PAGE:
The Irish People's Liberation Organisation
was a small Irish republican
paramilitary organization which was formed in 1986 by disaffected and expelled members of the Irish National Liberation Army
whose factions coalesced in the aftermath of the supergrass trials
. It developed a reputation for intra-republican violence and criminality, before being forcibly disbanded by the Provisional Irish Republican Army
Foundation- an INLA split
The IPLO emerged out of a split in the Irish National Liberation Army. After the 1981 Irish Hunger Strike, in which three of its members died, the INLA fell apart from within. The mid 1980s saw the virtual dissolution of the movement as a coherent paramilitary force. Factions associated with Belfast and Dublin respectively, fell into dispute with each other. When INLA man Harry Kirkpatrick turned supergrass, he implicated many of his former comrades in various terrorist activities and many of them were convicted on his testimony. After this, the death knell seemed close to sounding for the movement. It could be argued that by this time the INLA, and the associated political group the Irish Republican Socialist Party (IRSP) no longer existed as coherent national organisations. As a result, members both inside and out of prison broke away from the INLA and set up the IPLO. Some key players at the outset were Tom McAllister, Gerard Steenson, Jimmy Brown, Martin 'Rook' O'Prey and Harry Flynn. Ironically Steenson had attempted to have Flynn killed in 1981.
The IPLO's initial priority was to forcibly disband the Irish Republican Socialist Movement from which it had split, and most of its early attacks reflected this, being more frequently against former comrades than on the security forces of the British state in Northern Ireland. The destructive psychological impact of the feud on the communities that the combatants came from was huge as it was viewed as a fratricidal conflict between fellow republicans.
The INLA shot and killed IPLO's leader Gerard Steenson in March 1987, and following revenge killings by the IPLO, the organisations agreed to go their separate ways.
The IPLO was accused of becoming involved in the drugs
trade, especially in ecstasy
, though they denied this and no member of the IPLO was ever convicted of a drug related offence. many of its recruits had fell out of favour with the Provisional Irish Republican Army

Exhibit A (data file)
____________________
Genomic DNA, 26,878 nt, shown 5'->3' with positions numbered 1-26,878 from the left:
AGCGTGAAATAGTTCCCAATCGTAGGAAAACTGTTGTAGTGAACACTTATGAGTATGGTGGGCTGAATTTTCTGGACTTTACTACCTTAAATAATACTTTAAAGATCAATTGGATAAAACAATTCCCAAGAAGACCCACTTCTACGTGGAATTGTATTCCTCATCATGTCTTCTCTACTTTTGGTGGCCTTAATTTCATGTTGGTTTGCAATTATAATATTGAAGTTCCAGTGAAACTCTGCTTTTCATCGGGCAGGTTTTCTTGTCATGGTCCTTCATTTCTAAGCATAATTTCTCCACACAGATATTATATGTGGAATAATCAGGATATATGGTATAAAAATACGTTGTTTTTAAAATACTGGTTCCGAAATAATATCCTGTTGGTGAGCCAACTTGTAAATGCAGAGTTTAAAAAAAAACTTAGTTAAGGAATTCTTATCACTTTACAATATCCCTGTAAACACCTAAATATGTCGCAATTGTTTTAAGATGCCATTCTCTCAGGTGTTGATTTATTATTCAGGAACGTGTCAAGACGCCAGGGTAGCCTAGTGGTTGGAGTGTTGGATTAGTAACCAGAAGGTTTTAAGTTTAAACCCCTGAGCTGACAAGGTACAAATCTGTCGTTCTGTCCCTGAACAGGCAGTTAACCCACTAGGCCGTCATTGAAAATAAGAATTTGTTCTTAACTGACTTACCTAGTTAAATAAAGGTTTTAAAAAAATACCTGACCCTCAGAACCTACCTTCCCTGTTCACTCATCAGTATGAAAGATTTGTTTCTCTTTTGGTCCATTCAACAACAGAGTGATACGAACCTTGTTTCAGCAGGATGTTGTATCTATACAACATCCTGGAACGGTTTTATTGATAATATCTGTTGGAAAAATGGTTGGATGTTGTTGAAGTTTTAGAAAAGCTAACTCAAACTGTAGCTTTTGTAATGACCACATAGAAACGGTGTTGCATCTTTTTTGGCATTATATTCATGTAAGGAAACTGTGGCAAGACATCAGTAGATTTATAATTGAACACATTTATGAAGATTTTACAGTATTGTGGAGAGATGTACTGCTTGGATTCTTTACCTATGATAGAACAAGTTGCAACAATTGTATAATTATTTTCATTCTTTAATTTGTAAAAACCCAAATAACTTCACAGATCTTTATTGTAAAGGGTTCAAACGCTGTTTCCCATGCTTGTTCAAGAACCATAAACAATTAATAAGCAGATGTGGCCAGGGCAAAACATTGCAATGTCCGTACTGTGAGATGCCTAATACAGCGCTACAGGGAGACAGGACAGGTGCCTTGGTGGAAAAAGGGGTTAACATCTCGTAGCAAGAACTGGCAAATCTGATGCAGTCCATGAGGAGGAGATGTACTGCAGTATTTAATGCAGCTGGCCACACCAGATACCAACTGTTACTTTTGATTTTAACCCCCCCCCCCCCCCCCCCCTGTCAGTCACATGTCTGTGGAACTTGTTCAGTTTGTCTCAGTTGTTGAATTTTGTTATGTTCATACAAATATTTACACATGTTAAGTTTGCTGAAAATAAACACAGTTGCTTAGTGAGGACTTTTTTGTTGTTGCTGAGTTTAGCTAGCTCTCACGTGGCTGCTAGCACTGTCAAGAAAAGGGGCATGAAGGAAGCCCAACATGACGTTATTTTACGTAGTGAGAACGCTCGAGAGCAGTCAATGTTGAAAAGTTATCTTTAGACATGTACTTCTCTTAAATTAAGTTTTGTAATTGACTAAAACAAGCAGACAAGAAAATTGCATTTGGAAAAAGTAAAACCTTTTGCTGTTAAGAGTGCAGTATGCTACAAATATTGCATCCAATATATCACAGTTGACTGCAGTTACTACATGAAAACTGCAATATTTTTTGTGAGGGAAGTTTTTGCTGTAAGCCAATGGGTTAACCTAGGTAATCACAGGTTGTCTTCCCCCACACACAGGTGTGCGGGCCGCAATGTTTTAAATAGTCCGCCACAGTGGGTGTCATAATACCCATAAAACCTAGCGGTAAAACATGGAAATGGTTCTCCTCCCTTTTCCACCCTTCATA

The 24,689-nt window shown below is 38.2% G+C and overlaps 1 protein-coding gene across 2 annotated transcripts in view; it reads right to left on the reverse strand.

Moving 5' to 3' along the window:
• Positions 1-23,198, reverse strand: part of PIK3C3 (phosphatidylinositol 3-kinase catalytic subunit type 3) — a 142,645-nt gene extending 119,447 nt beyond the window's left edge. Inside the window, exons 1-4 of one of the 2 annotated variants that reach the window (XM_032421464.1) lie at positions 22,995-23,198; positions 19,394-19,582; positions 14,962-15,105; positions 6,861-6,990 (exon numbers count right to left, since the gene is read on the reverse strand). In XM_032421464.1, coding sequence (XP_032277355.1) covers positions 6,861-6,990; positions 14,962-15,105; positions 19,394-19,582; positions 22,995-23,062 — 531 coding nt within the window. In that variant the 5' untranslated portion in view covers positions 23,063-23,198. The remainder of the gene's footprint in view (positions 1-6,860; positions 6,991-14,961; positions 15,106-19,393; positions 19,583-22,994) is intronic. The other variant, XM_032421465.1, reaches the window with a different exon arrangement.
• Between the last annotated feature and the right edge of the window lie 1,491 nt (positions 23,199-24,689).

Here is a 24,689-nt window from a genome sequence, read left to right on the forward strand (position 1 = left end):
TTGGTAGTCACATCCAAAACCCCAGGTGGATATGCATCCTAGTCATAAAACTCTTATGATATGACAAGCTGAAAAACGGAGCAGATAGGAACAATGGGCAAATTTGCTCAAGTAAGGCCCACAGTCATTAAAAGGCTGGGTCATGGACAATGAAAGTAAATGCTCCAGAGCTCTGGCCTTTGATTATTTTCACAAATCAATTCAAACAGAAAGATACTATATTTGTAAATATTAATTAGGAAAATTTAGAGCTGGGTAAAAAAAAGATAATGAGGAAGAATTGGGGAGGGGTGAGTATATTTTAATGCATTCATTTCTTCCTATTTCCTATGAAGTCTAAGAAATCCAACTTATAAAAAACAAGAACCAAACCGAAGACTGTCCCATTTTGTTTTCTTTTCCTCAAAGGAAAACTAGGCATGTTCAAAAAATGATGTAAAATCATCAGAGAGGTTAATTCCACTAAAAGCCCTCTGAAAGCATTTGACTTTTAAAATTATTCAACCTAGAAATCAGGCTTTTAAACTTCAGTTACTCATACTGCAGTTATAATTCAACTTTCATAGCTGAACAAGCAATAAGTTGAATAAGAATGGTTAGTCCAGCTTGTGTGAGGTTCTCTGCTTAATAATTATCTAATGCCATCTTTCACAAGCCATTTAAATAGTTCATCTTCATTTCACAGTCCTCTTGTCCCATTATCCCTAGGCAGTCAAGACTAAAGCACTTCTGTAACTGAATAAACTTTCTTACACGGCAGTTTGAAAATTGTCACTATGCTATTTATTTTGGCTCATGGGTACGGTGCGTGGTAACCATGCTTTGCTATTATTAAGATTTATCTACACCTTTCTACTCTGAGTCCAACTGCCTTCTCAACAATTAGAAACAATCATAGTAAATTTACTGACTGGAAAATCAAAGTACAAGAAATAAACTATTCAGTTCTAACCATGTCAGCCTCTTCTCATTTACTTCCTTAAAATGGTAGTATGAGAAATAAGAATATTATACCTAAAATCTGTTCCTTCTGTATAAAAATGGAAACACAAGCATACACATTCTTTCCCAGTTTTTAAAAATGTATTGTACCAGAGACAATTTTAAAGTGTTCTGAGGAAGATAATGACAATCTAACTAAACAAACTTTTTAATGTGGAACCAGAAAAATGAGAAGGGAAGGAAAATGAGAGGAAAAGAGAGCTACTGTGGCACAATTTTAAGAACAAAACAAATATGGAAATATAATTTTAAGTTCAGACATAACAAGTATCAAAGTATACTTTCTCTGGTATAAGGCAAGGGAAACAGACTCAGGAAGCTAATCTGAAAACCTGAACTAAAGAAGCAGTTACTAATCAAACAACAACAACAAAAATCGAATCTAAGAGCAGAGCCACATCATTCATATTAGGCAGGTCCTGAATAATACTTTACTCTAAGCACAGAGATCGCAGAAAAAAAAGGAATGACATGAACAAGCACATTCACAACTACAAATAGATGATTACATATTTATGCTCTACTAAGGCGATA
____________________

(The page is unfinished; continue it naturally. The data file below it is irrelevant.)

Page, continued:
: the portents for its future were not good. (Sammy Ward
), a low level IPLO member and a few supporters broke away from the main body of the organisation when the IPLO were severely depleted and weak in Belfast
. His faction attacked the IPLO culminating in the killing of Jimmy Brown
, reputedly the main IPLO leader with any political aspirations or ability. A full-scale feud followed between two factions terming themselves, "Army Council" - led by Jimmy Brown
and "Belfast Brigade" (Sammy Ward
) which led to the 3000th killing of the Troubles Hugh McKibbon
a 21 year old "Army Council" man. Brown had been the previous victim. This feud was portrayed by the IPLO's critics as a lethal squabble over money and drugs. The organisation which had claimed it wanted to destroy the INLA
because of the INLA
's alleged criminality had become everything it claimed to have set out to oppose, and was turning inward destroying itself.
The INLA however regrouped and moved on under the leadership of Hugh Torney aka "Cueball". He was deposed as Chief of Staff (leader) in 1995 and there then followed another bloody feud between Torney's supporters and those who supported others including Gino Gallagher who was shot dead by a gunman hired by Torney's supporters. The INLA and IRSP are still in existence today without any obvious evidence of further splits to come.
The Provisional IRA
- by far the largest armed republican group in Ireland - decided this was an opportunity to attack and remove the IPLO prior to the ceasfire they were planning with the British. They mounted an operation to wipe out the IPLO. On Saturday 31 October 1992
the PIRA attacked the two IPLO factions in Belfast
killing the breakaway Belfast Brigade leader Sammy Ward
several others and only sparing their lives on condition of their unconditional surrender and disbandment, which was forthcoming from both factions within days.
did not attack any IPLO units, and in subsequent statements absolved the IPLO units in Newry
from any involvement in the drugs trade that was alleged against those in Belfast.
According to the Sutton database of deaths at the University of Ulster's CAIN project , the IPLO was responsible for 22 killings during the Troubles. Among its victims were twelve civilians, six INLA members, two loyalist paramilitary figures and two members of the British security forces
- INLA - Deadly Divisions (Jack Holland and Henry McDonald)
- CAIN project